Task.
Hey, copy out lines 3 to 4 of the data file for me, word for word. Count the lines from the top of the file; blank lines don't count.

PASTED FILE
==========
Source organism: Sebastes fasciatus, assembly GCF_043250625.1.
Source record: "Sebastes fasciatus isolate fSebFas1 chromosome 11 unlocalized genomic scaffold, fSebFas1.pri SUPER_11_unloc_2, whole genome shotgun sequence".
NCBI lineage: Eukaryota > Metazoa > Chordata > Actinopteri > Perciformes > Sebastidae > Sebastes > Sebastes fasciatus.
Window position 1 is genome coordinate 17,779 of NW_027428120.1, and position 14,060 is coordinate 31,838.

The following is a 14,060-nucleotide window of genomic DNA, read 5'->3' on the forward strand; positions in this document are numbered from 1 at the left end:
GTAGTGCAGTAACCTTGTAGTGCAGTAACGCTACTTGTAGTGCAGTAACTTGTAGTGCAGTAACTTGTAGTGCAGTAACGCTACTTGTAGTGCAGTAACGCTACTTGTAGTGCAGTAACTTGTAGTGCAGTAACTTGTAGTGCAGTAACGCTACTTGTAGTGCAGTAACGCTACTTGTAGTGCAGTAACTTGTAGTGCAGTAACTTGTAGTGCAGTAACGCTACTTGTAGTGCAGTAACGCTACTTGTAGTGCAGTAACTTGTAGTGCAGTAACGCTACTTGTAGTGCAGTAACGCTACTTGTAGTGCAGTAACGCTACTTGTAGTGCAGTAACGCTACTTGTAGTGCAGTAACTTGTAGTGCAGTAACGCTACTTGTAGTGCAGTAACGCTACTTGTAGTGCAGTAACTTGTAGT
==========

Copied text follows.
NCBI lineage: Eukaryota > Metazoa > Chordata > Actinopteri > Perciformes > Sebastidae > Sebastes > Sebastes fasciatus.
Window position 1 is genome coordinate 17,779 of NW_027428120.1, and position 14,060 is coordinate 31,838.